Full take the Second: Compare this to the book-ending Boss Fight from Autumn Twilight—in which the Heroes all joined up to poke holes in Highlord Verminaard. Autumn gave us a battle between individuals, which the heroes won—and then, arguably, led to a lot of misery. Winter is about the greater war. In fact, the Heroes lose the battle of individuals (sorry, Sturm), but ‘win’ because they get the three days they need to—hopefully—hold back the Highlord’s armies.

Is this because they’re a more ‘mature’ team of heroes now? Or is it because this is the team of ‘thinking’ heroes, not the team of ‘fighting’ heroes? Are we at the nadir of the trilogy, and the best they can accomplish is a tactical sacrifice? Or is this the turning point? To be discussed, I suppose.

Mahvesh’s Take

So much happening! And that too, with only half of our lot—of course I’m wondering how things would have gone down had Raistlin been here to use the orb instead of Laurana but hey, she did pretty well, all things given.

I did so enjoy the fact that Laurana seems to be coming into her own. She’s really stepped up and a real sense of agency now—I feel like she’s finally bringing something to the table that isn’t being Tanis’ lovelorn ex-girlfriend and for that alone, I love these chapters. Sure, she obviously doesn’t have the kind of orb-connection that Raistlin does, but then who can? Also, it’s probably for the best that only one of the companions is so tightly connected to the orbs, isn’t it? Imagine Raistlin’s face when he finds out that Laurana managed to save the day with the orb. I can.

But I know I’m straying from the main focus here—Sturm’s death. Oh Dragonlance—killing off beloved characters since 1985. And yes, all these years later, it’s still tragic but it’s still also so terribly heroic, isn’t it? He stands his ground, goes down fighting and buys his friends the time they need. What kills me though—every time—is that he dies at the hand of someone who is a friend and was an ally, even though he may not know it. That Kitiara is the one to so casually skewer Sturm in the name of the dragonarmies gives rise to the usual complicated feelings I have regarding her: is she good, is she evil, even if she’s a mercenary does she have no loyalty to her friends? Clearly, she doesn’t because she’s decided she’s going to win this war and as much as I admire her ferocity and ambition, I can’t help but grimace at the thought of her so casually taking Sturm out and sauntering away at the end of it all. Yes, she acknowledges she knows him by saluting him and after it’s all over she insists he be buried properly, yes she closes his eyes, yes she seems to have some respect for him but she still skewered him. What is the point of insisting he be given the burial he deserves when she’s murdered him so casually, so heartlessly? Or so it seems right now. Will Kit feel any remorse for this? She says she will tell Tanis nothing about Sturm’s death—she must know how it would destroy him to find that the Love of his Life has murdered his BFF, she must know that this may destroy their relationship too. All this of course makes me further intrigued by Kit—she’s really, by far, the most complex character in Dragonlance for me. More so than Raistlin, easily so much more so than any of the others and a world apart from any of the other female characters. What’s she all about? Is she really so heartless? How does she sleep at night? Don’t get me wrong: I’m very sorry Sturm is dead and all but his death has lead to so much more potential for drama that I’m very excited to see how it all pans out. Even Sturm’s sword falling at Laurana’s feet—is this a metaphor? Is she brave one now, the one who will have the Knight’s heart and soul that Strum did? Has Laurana finally become…a hero?!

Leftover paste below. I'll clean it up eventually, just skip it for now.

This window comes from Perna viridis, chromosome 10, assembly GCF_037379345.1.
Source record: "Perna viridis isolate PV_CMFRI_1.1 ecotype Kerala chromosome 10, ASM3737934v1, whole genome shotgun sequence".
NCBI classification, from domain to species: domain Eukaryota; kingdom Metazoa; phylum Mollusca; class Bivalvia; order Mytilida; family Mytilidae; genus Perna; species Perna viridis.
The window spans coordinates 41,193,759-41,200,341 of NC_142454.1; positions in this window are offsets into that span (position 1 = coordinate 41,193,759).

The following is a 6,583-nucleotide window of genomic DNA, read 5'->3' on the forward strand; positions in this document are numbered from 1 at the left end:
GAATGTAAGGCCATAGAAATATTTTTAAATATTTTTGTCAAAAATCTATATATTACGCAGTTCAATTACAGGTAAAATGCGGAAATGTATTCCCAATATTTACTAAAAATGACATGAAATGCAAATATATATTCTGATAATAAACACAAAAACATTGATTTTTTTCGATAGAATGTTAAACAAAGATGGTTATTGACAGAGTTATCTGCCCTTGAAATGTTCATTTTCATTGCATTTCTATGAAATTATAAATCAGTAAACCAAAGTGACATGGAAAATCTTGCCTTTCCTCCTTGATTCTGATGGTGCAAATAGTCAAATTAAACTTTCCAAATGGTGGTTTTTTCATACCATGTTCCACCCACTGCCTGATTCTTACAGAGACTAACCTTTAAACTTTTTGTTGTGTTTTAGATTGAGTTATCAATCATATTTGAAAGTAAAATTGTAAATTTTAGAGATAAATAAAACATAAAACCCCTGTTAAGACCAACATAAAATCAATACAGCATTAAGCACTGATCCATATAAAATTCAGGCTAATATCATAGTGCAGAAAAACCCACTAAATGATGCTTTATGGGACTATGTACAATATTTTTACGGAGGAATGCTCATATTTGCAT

Yeah, okay, I’ll stop talking about Kit and Laurana now and have a moment of silence for Sturm. Until next week!

Mahvesh loves dystopian fiction & appropriately lives in Karachi, Pakistan. She writes about stories & interviews writers the podcast Midnight in Karachi when not wasting much too much time on Twitter.

Jared Shurin is an editor for Pornokitsch and the non-profit publisher Jurassic London.

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Jared Shurin


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Mahvesh Murad